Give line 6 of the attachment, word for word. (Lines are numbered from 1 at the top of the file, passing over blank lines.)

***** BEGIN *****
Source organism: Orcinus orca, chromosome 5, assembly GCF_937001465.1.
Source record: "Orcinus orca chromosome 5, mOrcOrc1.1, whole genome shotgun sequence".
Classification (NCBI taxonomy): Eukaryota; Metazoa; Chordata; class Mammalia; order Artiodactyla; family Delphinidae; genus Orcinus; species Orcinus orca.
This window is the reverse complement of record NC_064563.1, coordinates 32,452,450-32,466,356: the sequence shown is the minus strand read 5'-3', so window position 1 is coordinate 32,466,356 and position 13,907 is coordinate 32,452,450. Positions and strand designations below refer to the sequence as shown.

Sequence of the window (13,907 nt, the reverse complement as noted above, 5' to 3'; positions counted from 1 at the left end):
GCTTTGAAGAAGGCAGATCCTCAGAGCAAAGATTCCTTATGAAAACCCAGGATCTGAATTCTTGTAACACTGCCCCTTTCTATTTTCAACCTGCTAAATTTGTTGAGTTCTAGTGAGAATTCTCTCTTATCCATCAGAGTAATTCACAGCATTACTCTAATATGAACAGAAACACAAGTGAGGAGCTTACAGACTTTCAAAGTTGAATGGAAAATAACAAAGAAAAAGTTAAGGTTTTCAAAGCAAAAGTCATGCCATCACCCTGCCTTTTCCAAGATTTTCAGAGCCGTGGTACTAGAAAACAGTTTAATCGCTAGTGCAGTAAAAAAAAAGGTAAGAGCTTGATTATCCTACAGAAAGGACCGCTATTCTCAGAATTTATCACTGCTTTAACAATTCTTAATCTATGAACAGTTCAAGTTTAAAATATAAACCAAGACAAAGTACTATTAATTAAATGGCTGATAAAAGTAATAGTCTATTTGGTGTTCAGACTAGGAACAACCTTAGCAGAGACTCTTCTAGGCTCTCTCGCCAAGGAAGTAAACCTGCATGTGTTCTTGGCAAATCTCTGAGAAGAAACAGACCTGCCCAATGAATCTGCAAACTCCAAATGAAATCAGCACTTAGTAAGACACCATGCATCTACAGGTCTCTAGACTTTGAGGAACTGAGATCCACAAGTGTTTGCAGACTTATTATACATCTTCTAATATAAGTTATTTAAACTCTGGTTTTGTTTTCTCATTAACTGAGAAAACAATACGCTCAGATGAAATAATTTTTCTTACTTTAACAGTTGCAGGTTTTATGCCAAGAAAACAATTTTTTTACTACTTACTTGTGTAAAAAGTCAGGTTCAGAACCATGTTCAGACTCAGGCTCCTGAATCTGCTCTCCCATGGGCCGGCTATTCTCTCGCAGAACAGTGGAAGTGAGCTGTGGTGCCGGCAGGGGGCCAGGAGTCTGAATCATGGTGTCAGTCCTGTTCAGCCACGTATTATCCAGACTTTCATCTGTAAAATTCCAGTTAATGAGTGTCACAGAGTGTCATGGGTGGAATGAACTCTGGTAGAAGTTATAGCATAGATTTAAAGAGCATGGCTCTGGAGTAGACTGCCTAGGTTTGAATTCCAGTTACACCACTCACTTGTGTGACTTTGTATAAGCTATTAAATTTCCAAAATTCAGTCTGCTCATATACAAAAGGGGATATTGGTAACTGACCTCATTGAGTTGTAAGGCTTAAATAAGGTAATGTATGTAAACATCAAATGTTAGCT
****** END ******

GCTTTGAAGAAGGCAGATCCTCAGAGCAAAGATTCCTTATGAAAACCCAGGATCTGAATTCTTGTAACACTGCCCCTTTCTATTTTCAACCTGCTAAATTTGTTGAGTTCTAGTGAGAATTCTCTCTTATCCATCAGAGTAATTCACAGCATTACTCTAATATGAACAGAAACACAAGTGAGGAGCTTACAGACTTTCAAAGTTGAATGGAAAATAACAAAGAAAAAGTTAAGGTTTTCAAAGCAAAAGTCATGCCATCACCCTGCCTTTTCCAAGATTTTCAGAGCCGTGGTACTAGAAAACAGTTTAATCGCTAGTGCAGTAAAAAAAAAGGTAAGAGCTTGATTATCCTACAGAAAGGACCGCTATTCTCAGAATTTATCACTGCTTTAACAATTCTTAATCTATGAACAGTTCAAGTTTAAAATATAAACCAAGACAAAGTACTATTAATTAAATGGCTGATAAAAGTAATAGTCTATTTGGTGTTCAGACTAGGAACAACCTTAGCAGAGACTCTTCTAGGCTCTCTCGCCAAGGAAGTAAACCTGCATGTGTTCTTGGCAAATCTCTGAGAAGAAACAGACCTGCCCAATGAATCTGCAAACTCCAAATGAAATCAGCACTTAGTAAGACACCATGCATCTACAGGTCTCTAGACTTTGAGGAACTGAGATCCACAAGTGTTTGCAGACTTATTATACATCTTCTAATATAAGTTATTTAAACTCTGGTTTTGTTTTCTCATTAACTGAGAAAACAATACGCTCAGATGAAATAATTTTTCTTACTTTAACAGTTGCAGGTTTTATGCCAAGAAAACAATTTTTTTACTACTTACTTGTGTAAAAAGTCAGGTTCAGAACCATGTTCAGACTCAGGCTCCTGAATCTGCTCTCCCATGGGCCGGCTATTCTCTCGCAGAACAGTGGAAGTGAGCTGTGGTGCCGGCAGGGGGCCAGGAGTCTGAATCATGGTGTCAGTCCTGTTCAGCCACGTATTATCCAGACTTTCATCTGTAAAATTCCAGTTAATGAGTGTCACAGAGTGTCATGGGTGGAATGAACTCTGGTAGAAGTTATAGCATAGATTTAAAGAGCATGGCTCTGGAGTAGACTGCCTAGGTTTGAATTCCAGTTACACCACTCACTTGTGTGACTTTGTATAAGCTATTAAATTTCCAAAATTCAGTCTGCTCATATACAAAAGGGGATATTGGTAACTGACCTCATTGAGTTGTAAGGCTTAAATAAGGTAATGTATGTAAACATCAAATGTTAGCT